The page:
Madison, a part of New Haven County, lies in south-central Connecticut adjacent to the Long Island Sound and between the East and Hammonasset Rivers. Formerly East Guilford, it was settled by the English in 1641 and incorporated as a separate town in 1826. Largely agricultural, it also had some notable early industries such as shipbuilding. The Boston Post Road and later turnpikes made Madison popular as a resort community for a seasonal population—a characteristic that it retains to this day. Both Hammonasset State Park and Cockaponset State Forest lie within its borders.
More on Madison from the CT Digital ArchiveBrowse more interactive content on the CT Digital Archive website.
Hammonasset State Park is Connecticut’s largest shoreline park. Located in... …[more]
“Charlotte L. Evarts Memorial Archives,” 2017. Link.
“Greater New Haven Labor History Association,” 2017. Link.
Madison Historical Society. “Allis-Bushnell House,” 2017. Link.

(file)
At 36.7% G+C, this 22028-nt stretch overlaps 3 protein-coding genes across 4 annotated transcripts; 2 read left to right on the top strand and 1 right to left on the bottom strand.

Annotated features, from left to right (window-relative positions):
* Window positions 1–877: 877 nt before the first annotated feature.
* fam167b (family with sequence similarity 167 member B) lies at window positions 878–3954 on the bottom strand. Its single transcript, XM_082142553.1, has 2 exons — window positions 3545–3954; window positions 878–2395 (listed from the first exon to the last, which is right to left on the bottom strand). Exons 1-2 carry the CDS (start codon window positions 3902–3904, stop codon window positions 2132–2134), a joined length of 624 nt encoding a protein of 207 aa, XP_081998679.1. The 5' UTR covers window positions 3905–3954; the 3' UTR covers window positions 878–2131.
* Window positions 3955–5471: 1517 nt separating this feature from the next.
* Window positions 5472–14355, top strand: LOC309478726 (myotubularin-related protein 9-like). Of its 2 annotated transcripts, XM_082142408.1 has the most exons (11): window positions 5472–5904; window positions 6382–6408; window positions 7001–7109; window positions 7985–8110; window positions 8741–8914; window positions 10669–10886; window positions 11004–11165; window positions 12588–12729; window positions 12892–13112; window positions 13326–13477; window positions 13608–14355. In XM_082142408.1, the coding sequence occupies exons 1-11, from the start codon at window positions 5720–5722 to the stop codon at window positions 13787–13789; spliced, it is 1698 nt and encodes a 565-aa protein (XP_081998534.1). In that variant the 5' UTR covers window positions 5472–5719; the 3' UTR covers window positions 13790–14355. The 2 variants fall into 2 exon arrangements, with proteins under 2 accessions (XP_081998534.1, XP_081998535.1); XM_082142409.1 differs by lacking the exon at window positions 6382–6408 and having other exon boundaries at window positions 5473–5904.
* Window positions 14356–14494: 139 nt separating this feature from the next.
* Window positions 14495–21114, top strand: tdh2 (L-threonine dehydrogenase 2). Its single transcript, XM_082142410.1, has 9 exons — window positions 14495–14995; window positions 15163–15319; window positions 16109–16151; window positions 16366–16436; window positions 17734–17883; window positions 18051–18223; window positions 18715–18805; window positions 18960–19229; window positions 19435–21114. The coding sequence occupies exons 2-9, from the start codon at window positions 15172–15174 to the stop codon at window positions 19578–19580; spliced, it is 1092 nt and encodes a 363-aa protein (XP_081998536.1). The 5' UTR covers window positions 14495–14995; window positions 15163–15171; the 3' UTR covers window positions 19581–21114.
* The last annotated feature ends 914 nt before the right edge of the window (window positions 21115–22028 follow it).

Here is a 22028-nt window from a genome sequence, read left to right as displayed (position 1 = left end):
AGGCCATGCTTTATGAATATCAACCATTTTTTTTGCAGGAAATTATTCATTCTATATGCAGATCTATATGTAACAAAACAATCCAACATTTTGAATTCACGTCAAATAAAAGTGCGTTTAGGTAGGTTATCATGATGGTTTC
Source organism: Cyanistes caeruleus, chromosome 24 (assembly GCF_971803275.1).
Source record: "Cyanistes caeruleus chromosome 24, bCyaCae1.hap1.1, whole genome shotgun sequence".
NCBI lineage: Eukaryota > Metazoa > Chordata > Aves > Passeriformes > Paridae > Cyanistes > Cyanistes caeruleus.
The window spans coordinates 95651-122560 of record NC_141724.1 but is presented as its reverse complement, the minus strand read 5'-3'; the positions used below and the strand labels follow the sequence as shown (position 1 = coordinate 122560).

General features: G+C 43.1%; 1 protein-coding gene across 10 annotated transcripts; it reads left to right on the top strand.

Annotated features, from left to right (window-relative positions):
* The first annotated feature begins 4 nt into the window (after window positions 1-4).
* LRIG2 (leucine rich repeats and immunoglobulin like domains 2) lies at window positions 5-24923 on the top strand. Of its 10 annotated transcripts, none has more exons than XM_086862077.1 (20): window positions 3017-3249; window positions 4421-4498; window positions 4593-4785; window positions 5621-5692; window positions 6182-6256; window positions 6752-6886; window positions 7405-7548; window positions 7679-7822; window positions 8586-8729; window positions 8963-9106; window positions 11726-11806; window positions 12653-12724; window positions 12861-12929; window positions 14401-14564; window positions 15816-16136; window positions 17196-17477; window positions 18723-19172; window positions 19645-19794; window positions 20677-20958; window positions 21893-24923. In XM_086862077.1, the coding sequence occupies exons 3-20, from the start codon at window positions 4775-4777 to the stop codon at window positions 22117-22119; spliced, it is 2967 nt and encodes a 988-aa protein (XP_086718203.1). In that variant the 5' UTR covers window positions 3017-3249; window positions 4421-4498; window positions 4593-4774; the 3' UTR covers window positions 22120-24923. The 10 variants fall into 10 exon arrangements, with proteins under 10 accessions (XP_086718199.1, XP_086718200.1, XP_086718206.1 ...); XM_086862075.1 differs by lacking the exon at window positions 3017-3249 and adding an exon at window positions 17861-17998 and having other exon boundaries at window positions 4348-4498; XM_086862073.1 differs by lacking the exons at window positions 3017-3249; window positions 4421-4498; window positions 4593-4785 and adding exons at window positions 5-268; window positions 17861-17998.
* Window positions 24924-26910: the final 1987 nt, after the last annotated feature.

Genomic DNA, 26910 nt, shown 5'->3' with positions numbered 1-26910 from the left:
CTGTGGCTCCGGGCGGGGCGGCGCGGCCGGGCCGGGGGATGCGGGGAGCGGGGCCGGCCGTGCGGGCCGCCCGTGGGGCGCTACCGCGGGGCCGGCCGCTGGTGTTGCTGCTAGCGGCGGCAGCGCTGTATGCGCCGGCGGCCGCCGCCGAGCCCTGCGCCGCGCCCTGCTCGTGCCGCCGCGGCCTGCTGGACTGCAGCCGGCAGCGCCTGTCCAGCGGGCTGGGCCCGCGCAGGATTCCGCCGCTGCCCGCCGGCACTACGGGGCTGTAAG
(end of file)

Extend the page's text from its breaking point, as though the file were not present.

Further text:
“Deacon John Grave House,” 2017. Link.
Department of Energy & Environmental Protection. “Hammonasset Beach State Park,” 2017. Link.
Madison Historical Society. “Lee’s Academy,” 2017. Link.
“Madison Historical Society,” 2017. Link.
Madison Historical Society. “Smallpox Burying Ground,” 2017. Link.
Connecticut State Library Digital Collections. “Madison - WPA Architectural Survey,” 2017. Link.
“Madison Collection.” Connecticut Digital Archive, n.d. Link.
O.H. Bailey & Company. “View of Madison, Conn.” Bird’s-eye. Boston: Bailey & Company, 1881. University of Connecticut Libraries, Map and Geographic Information Center - MAGIC. Link.
Steiner, Bernard. A History of the Plantation of Menunkatuck and of the Original Town of Guilford, Connecticut Comprising the Present Towns of Guilford and Madison. Baltimore, MD: Bernard C. Steiner, 1897. Link.
McCain, Diana. Connecticut Coast: A Town-by-Town Illustrated History. Guilford, CT: Globe Pequot Press, 2009.
Rockey, J. L., ed. History of New Haven County, Connecticut. Vol. 2. New York: W. W. Preston, 1892. Link.
Charlotte L. Evarts Memorial Archives, and Madison Historical Society. Madison, Connecticut in the Twentieth Century. Charleston, SC: Arcadia, 1998.